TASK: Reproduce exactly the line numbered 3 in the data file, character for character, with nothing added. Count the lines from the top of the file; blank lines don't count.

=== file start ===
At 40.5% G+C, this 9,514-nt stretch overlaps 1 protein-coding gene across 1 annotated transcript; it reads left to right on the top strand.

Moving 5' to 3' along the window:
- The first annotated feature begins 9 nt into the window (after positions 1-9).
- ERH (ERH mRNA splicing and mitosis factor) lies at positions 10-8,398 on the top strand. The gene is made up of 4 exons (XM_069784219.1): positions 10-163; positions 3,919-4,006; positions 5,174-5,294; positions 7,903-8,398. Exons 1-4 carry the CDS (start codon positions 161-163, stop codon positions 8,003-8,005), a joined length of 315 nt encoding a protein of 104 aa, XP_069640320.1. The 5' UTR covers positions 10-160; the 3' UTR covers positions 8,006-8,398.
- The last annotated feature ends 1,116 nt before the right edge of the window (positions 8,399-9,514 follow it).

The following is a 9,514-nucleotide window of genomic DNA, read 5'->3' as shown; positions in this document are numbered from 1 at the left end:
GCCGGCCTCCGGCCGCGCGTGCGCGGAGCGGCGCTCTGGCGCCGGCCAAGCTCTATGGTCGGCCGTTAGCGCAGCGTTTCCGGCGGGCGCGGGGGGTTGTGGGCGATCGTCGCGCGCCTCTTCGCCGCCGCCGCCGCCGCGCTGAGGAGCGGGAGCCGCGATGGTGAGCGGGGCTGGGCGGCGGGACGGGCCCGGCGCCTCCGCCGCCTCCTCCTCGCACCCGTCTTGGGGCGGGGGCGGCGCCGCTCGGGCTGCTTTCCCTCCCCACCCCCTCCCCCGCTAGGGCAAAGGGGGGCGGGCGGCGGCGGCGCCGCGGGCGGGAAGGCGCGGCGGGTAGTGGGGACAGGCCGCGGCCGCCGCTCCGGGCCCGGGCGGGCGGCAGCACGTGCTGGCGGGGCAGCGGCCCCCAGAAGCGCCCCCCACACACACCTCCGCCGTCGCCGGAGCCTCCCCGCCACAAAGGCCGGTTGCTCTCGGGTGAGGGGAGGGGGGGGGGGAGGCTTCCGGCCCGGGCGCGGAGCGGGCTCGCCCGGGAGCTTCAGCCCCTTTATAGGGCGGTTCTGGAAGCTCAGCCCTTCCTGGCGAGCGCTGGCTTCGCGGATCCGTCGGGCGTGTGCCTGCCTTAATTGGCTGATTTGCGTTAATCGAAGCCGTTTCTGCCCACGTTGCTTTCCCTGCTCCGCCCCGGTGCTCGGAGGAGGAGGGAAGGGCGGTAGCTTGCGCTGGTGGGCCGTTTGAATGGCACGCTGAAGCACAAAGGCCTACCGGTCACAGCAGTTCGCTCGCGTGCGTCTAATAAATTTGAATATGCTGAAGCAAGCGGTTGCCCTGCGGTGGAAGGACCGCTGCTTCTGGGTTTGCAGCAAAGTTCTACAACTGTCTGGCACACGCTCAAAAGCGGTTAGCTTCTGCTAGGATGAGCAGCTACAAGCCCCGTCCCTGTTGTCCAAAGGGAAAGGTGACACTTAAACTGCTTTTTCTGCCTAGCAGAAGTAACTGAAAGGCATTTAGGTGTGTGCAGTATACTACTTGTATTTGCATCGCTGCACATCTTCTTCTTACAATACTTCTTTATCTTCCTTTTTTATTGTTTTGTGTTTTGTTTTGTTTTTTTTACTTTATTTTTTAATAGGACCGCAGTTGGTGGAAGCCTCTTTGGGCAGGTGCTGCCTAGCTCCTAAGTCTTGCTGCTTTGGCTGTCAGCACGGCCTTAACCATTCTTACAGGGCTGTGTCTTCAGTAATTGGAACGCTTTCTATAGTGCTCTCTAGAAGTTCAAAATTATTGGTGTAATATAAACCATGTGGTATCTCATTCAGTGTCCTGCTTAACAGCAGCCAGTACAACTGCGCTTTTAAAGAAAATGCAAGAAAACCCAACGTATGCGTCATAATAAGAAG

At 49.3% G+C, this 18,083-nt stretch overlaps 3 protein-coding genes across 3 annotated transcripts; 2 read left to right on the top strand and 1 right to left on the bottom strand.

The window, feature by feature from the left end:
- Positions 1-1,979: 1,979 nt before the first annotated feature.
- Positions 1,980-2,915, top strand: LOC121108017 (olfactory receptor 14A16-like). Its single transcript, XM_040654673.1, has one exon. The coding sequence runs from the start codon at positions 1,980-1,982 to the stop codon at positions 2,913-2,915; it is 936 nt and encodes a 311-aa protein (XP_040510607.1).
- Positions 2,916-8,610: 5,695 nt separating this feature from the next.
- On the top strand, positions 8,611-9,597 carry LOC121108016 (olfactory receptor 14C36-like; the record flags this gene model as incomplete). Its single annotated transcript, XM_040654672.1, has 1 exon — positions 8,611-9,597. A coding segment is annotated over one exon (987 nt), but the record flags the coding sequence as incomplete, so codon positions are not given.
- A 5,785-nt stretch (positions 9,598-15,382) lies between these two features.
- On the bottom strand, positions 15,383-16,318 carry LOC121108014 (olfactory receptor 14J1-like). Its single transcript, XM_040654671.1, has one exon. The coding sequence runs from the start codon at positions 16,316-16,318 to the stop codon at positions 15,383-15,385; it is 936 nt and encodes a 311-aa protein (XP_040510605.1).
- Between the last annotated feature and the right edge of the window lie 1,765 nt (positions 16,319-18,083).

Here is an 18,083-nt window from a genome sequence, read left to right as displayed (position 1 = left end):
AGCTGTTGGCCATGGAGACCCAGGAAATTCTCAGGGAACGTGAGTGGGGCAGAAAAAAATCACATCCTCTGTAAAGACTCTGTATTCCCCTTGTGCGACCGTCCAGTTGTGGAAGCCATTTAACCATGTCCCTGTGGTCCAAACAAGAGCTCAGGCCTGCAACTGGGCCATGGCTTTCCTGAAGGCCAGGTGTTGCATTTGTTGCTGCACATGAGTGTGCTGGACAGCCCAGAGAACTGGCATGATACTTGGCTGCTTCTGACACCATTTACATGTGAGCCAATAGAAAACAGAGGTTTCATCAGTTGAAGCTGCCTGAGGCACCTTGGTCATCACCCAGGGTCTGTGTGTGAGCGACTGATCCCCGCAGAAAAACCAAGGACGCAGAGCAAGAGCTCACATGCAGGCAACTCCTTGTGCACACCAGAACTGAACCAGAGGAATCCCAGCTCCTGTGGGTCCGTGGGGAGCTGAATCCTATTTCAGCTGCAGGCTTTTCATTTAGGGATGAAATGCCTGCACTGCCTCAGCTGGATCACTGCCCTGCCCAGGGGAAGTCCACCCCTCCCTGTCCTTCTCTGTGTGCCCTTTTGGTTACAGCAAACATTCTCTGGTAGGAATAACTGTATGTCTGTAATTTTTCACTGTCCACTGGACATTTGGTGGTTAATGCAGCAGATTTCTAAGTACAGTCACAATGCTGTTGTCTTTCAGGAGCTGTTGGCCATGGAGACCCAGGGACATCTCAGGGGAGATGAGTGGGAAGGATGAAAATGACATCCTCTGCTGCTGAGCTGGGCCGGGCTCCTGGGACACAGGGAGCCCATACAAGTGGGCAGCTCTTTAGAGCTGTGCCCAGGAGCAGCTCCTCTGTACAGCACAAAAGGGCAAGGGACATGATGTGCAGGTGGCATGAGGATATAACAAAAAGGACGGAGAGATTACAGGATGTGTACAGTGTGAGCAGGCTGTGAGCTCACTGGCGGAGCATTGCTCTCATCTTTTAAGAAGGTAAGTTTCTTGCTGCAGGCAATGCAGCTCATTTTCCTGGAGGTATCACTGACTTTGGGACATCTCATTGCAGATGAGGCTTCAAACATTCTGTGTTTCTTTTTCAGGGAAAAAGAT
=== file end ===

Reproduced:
- The first annotated feature begins 9 nt into the window (after positions 1-9).